Selection Information¶

WorldEdit also provides you with commands for getting information about the area you have selected.

Getting selection size¶

Gets the area and dimensions of your selection.

The -c flag will instead measure your clipboard size instead of your selection.

Counting block frequency¶

Counts the number of blocks in your selection which match the mask.

Finding the block distribution¶

Shows the block distribution in the selection area.

The -c flag operates on your clipboard instead of your selection.

The -d flag separates by block states instead of just types.

Example: Block distribution output

Only by block type:

Separating by states:

Selection Modes¶

Using the //sel command allows you to change between different shapes. It is recommended to install the CUI mod when using more complex shapes so you can visualize what you’re selecting.

The standard cuboid selection mode, described above.

Left-click to select first point. All subsequent points are selected by right-clicking. Every right-click will extend the cuboid selection to encompass the new point.

Left-click to select first point. All subsequent points are selected by right-clicking. Every right-click will add an additional point. The top and bottom will always encompass your highest and lowest selected points.

Left-click to choose center, right-click to extend. You can control the radii along the x, y, and z planes individually depending on where you click.

Left-click to select center, right-click to extend. Selection will always be a sphere from the first point which has a radius to the second point.

Left-click to choose center, right click to extend. You can control the x and z radii, while the height will always encompass your highest and lowest points.

Left-click to select first point. All subsequent points are selected by right clicking. The selection is a convex hull encompassing all your selected points.

Word 2000 — Selecting Text

Lesson 3: Selecting Text

Introduction

By the end of this lesson, you should be able to:

  • Select text using different methods

The Word window

When you’re creating a document, you might want to change the way text appears.

Before you can change the font style, size, or color—or replace or delete text—you must first select it.

Here’s a quick rule of thumb:

  1. Select what you want to change.
  2. Make your changes.

There are several different selection techniques. Soon ,you’ll be selecting and manipulating text like a pro!

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First method: Click and drag to select text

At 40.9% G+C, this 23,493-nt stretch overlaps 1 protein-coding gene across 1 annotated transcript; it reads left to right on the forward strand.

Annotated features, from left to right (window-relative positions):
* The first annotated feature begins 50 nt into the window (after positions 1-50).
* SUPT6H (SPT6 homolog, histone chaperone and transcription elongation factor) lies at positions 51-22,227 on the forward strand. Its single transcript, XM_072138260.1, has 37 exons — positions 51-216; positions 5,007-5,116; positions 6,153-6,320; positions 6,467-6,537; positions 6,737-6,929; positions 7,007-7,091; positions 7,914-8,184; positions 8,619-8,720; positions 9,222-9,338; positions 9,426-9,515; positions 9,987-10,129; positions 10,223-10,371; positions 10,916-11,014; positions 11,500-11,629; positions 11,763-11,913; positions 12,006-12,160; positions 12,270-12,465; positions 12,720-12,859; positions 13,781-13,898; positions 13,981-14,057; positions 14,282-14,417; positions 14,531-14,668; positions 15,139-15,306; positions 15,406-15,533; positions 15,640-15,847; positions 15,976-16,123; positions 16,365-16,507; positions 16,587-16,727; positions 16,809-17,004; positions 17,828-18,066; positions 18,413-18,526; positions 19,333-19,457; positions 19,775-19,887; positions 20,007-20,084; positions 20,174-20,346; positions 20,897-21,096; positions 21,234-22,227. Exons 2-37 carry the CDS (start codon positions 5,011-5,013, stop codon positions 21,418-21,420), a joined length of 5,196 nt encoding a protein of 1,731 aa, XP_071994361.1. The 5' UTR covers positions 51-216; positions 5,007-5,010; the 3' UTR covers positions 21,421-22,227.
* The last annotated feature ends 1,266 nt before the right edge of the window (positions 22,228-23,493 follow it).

• Move your pointer until the I-Beam (insertion point) is next to the text you want to edit.
  • Click the left mouse button.
  • Without releasing the mouse button, drag the insertion point to select text.
  • Release the left mouse button when you have selected the text you want to change.

Pros:

  • It highlights letters, words, and even entire documents.
  • There’s a lot of control with individual letters, words, and phrases.

Cons:

  • A lack of control may cause speedy selecting, which selects an entire document when you don’t want it to; and backward selecting, which selects text to the right when you want to select text to the left and vice versa.

Second method: Use the pointer to select an entire line of text

To select a single line of text:

  • Move the I-beam to the left margin until it becomes a right-slanted white pointer.
  • Position the pointer to the left of the line you want to highlight.
  • Click once to highlight a single line.
  • Click and drag up or down to select as many lines as you want to edit.

Pros:

  • This method is quick and easy.

Cons:

  • It selects the entire line of text when you may not want it to.
  • It may take some practice to position the pointer correctly.

Third method: Double- and triple-clicking text

  • Double-clicking directly on text selects that text.
  • Triple-clicking directly on text selects the entire line.

To use the double-click method:

  • Place your mouse pointer directly over the word or phrase you want to select.
  • Double-click.

To use the triple-click method:

  • Place your mouse pointer anywhere in the line you want to select.
  • Triple-click.

Pros:

  • It’s easy, with lots of control.

Cons:

  • It’s not ideal for selecting large portions of text.

Fourth method: Select All

Select All is a helpful feature.

To select an entire document:

  • Choose EditSelect All from the menu bar.

All of the text in your document is selected instantly. Click anywhere outside selected text to deselect text.

Pros:

  • This is great when you need to quickly select all text in a document, like for changing the font style or size.

Cons: